to Melissa Babich had failed, his shoulder had been injured, and
he was often sullen and depressed. The turnaround came when, according
to his memoir, Bradshaw, already a born-again Christian, had a revelation: "I
had separated myself from God. I lived only for Terry Bradshaw, not
for God. I tried to be one of the boys and went to every honky-tonk
I could find and chased women and behaved in a way that was totally
alien to anything I had ever known before … my whole life was
out of control … I was trying to be someone else and was doing
a rotten job of it."
What happened to Bradshaw amounted to a second "conversion" experience. "I
just put my head in my hands and began to cry and tremble all over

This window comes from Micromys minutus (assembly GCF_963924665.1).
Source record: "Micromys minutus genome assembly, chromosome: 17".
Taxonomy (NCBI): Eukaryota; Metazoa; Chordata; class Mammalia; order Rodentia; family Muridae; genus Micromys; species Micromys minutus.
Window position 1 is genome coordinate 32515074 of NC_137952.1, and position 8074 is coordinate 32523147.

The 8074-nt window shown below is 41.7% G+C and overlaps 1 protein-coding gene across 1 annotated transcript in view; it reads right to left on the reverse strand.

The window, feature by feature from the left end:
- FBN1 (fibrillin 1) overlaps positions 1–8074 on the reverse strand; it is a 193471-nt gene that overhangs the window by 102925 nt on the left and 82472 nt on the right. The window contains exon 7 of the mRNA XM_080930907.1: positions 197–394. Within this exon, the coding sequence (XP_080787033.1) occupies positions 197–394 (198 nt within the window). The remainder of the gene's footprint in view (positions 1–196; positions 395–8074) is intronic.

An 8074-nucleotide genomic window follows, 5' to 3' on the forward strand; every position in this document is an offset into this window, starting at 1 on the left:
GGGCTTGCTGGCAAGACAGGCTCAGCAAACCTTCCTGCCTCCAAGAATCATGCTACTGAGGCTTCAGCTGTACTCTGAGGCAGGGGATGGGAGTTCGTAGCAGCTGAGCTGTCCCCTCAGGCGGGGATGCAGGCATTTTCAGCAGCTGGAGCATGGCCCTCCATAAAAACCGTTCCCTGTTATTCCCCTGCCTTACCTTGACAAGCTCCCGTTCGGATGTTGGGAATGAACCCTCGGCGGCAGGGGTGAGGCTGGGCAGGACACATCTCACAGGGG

and finally I blurted out, 'Here I am, God. I've tried to handle
it all by myself and I just can't get the job done. So I'm placing
my life in Your hands. I need some peace of mind and I know You can
give it to me.'" The quarterback recalls feeling suddenly "stronger
mentally and physically.… Being a starting quarterback didn't
matter.… What mattered was that I was myself again and I was
determined to stay that way."
In Super Bowl X following the 1975 season, Bradshaw threw for 209
yards, most of them to Lynn Swann, as the Steelers beat the Dallas
Cowboys, 21-17. His 64-yard touchdown pass to Swann (that travelled
roughly 70 yards in the air)-- which was released a split-second
before defensive tackle Larry Cole flattened him causing a serious
concussion—late in the fourth quarter is considered one of
the greatest passes in NFL history.
Neck and wrist injuries in 1976 forced Bradshaw to miss four games.